(Reuters) - Hollywood studio DreamWorks Animation SKG Inc reported better-than-expected quarterly revenue and profit, helped by the worldwide television release of its movie “Home” and higher licensing fees.
Shares of the company, which produced the popular “Shrek” and “Kung Fu Panda” movies, rose 9.2 percent to $23 in after-hours trading on Tuesday.
DreamWorks has been reducing its dependence on the volatile feature films business to concentrate on increasing revenue from licensing its original content to media houses and video streaming companies such as Netflix Inc and Verizon Communications Inc’s Go90.
Revenue from its high-margin television series and specials business more than doubled to $104.9 million in the fourth quarter ended Dec. 31, as the company delivered more episodes under its episodic content licensing arrangements.
The company last month expanded its deal with Netflix to include streaming rights for newer animated series such as “Trollhunters”, where a group of students investigate a series of mysterious bear killings.
“DreamWorks has contractual commitments for over 1,600 episodes of original animated TV content across linear and SVOD (subscription video on demand) platforms in more than 130 countries around the globe,” Chief Executive Jeffrey Katzenberg said on a conference call with analysts.
The company said it expects television segment revenue to be $275 million-$300 million in 2016, higher than the $228.1 million in 2015.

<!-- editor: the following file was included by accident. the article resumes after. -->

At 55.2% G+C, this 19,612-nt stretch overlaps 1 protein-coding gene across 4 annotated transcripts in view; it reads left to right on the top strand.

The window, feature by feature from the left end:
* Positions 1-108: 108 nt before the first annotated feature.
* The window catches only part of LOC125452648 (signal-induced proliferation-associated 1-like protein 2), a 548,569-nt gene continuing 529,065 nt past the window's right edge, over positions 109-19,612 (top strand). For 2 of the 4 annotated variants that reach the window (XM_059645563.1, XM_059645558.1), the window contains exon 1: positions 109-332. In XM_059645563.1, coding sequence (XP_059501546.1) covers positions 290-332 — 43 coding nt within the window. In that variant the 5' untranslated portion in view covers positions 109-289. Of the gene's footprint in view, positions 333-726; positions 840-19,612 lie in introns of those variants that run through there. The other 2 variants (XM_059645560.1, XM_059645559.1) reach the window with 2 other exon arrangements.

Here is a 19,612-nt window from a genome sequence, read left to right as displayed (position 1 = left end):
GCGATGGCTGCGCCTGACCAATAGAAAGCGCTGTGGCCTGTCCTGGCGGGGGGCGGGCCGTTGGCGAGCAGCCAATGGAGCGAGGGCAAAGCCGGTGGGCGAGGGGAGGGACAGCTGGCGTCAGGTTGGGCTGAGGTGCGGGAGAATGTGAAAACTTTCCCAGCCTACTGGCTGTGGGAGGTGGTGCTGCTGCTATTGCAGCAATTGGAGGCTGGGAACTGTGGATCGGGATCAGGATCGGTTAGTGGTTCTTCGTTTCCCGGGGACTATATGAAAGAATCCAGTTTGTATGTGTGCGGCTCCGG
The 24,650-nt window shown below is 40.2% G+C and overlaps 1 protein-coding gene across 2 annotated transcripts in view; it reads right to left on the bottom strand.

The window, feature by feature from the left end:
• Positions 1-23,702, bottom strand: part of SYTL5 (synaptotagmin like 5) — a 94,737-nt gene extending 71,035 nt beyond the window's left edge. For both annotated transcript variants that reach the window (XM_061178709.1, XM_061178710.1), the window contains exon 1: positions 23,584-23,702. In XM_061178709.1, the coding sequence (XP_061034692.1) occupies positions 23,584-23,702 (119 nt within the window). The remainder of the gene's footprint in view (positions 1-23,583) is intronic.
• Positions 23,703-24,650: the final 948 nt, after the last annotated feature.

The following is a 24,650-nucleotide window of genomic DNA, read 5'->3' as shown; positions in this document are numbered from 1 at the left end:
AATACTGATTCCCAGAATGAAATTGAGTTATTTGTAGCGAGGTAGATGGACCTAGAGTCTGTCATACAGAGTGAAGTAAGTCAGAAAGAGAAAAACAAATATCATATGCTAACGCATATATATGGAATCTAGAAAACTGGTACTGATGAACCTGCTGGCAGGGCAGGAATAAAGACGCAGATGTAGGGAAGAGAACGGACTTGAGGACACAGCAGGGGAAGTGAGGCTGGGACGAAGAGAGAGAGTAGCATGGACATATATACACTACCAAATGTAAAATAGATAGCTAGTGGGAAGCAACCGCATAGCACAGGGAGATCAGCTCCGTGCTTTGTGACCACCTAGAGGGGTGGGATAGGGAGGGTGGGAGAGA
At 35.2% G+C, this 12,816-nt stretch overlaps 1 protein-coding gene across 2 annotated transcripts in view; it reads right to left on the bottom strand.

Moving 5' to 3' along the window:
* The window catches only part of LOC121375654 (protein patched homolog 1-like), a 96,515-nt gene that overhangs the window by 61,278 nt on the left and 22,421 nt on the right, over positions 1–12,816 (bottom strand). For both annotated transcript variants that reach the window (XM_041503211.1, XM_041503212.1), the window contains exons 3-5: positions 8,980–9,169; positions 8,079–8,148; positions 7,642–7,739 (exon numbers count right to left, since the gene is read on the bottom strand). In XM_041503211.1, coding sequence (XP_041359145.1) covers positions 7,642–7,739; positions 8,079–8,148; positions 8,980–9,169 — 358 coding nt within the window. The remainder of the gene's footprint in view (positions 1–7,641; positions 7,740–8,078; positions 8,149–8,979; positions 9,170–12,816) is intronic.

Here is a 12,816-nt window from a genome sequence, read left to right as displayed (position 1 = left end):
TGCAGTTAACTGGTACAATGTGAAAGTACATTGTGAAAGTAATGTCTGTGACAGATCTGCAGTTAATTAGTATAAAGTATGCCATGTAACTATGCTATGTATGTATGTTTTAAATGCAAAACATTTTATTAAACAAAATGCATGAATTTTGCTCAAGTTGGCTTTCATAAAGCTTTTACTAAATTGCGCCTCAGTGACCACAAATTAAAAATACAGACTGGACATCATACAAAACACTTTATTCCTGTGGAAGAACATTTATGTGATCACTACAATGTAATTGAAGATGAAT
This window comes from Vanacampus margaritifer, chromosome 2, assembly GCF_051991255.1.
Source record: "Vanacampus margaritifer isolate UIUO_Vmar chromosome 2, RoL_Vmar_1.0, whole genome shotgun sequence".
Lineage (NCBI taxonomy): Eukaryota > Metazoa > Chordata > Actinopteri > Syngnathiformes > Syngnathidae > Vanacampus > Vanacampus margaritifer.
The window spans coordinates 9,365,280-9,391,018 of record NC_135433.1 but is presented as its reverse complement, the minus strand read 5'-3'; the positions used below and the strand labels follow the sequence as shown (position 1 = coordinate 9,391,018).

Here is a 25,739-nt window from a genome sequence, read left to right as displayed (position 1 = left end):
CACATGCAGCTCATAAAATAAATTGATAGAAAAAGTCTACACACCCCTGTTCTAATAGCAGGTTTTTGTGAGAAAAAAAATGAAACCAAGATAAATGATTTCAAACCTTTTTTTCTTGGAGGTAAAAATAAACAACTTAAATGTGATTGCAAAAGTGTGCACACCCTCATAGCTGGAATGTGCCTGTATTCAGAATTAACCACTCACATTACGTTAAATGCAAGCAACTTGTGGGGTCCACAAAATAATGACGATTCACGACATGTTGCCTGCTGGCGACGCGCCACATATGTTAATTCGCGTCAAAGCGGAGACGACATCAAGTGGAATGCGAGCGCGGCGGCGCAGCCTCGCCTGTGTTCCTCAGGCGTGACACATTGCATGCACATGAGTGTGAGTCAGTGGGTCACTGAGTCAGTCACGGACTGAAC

DreamWorks is betting on fewer movies with stronger plots as well as sequels to fend off stiff competition from Comcast Corp’s Universal Pictures and Time Warner Inc’s Warner Bros.
The company said last year that it would produce two feature films per year, instead of three, starting 2016.
Revenue from its feature film business rose 11.5 percent to $146.4 million in the three months ended Dec. 31, helped by “Home” worldwide television release and continuing DVD sales.
“Kung Fu Panda 3” — the latest in the studio’s “Kung Fu Panda” franchise — has grossed $118 million at the U.S. box office since its release on Jan. 29.
The film has also generated more than $144 million at the Chinese box office, the company said on the call.
Net income attributable to DreamWorks was $42.1 million, or 48 cents per share, in the quarter, compared with a loss of $263.2 million, or $3.08 per share, a year earlier.
Excluding items, the company earned 55 cents per share, racing past the average analyst expectation of 16 cents.
Revenue surged 36.3 percent to $319.3 million, above estimates of $274 million, according to Thomson Reuters I/B/E/S.
Reporting by Kshitiz Goliya in Bengaluru; Editing by Sriraj Kalluvila